Hip pain can be a symptom of several conditions, such as arthritis, bursitis, and structural issues. This article explains why your hip might be hurting.
Osteoarthritis happens when cartilage on the ball end of the thigh bone and the hip socket breaks down. This causes your bones to grind against each other, causing you to feel pain in your crotch and at the front of your thigh.
Too much sitting and no exercise can inflame and irritate your sciatica nerve. This causes pain that starts from the hip and could feel mild, sharp, tingly, numb, or like an electric shock.
Rheumatoid Arthritis makes your immune system attack certain parts of your body, including the synovium. This makes it thicken, swell, and create chemicals that damage the cartilage that covers your hip bones.
This happens when the ball on your thigh bone is knocked out of its pelvic socket. It can result in other injuries, such as bone fractures and tissue tears, and can damage cartilage, nerves, and blood vessels.
A hip fracture is a break in the top part of your thighbone. This can cause pain in your groin and the top and outer part of your thigh, especially when flexing the joint.
Bursitis happens when fluid-filled sacs (bursae) that ease friction between bones, tendons, and muscles get irritated and swollen. This can happen on the outer bony part of your hip, where it causes a sharp pain that dulls and spreads over time.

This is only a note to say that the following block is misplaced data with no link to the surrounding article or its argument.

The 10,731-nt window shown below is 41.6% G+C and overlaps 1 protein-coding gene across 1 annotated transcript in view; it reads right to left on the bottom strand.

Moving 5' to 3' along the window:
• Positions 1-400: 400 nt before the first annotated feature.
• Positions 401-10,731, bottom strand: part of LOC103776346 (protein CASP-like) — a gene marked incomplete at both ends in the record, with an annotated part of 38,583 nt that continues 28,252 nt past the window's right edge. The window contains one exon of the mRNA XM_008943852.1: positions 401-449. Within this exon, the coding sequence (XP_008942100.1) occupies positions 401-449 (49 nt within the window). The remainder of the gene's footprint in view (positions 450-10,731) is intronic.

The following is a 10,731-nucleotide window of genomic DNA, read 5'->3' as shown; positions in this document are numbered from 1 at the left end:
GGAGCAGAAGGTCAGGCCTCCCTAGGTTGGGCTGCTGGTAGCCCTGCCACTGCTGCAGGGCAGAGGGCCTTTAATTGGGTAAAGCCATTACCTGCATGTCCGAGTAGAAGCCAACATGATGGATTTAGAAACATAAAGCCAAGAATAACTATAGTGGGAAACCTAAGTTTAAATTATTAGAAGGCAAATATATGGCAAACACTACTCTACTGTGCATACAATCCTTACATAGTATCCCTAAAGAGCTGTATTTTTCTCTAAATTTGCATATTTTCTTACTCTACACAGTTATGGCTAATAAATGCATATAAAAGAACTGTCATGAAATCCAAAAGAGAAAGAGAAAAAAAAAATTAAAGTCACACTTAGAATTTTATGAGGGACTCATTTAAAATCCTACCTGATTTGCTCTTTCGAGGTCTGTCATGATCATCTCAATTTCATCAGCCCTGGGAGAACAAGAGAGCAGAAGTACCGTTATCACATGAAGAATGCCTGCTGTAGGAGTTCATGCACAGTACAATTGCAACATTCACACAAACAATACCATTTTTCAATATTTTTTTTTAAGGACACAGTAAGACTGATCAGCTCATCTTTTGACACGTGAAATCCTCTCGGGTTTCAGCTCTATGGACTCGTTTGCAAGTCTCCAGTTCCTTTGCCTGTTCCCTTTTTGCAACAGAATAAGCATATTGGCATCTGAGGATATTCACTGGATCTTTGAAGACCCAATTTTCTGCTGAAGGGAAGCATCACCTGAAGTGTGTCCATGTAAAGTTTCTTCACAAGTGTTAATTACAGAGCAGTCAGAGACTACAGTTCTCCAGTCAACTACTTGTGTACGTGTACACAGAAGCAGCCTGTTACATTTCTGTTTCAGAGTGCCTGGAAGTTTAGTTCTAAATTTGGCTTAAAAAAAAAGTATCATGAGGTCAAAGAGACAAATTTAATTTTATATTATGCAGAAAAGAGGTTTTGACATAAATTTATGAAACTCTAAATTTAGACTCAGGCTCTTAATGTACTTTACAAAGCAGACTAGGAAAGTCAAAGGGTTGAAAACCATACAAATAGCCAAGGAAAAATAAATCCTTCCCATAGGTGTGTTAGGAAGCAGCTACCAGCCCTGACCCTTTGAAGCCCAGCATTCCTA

Dysplasia occurs when your hip socket isn’t deep enough for the ball to fit firmly inside. This looseness can vary from fairly easy to push out to complete dislocation.
A hip strain happens when you tear or overstretch any muscles or tendons that help your hip joint move. This can affect multiple muscles, including your hip flexors, abductors, quadriceps, and hamstrings.
Labral tear involves damage to the cartilage at the bony edge of your hip socket that keeps the joint together. This can lead to clicking sensations and pain in your hip or groin.
Tendinitis happens when your tendons are inflamed or irritated due to repetitive stress from overuse.
You can treat hip pain by resting and applying a cold compress to the affected area. However, you should visit your doctor if you have intense pain, sudden swelling, or any signs of infection like chills, fever, and red skin.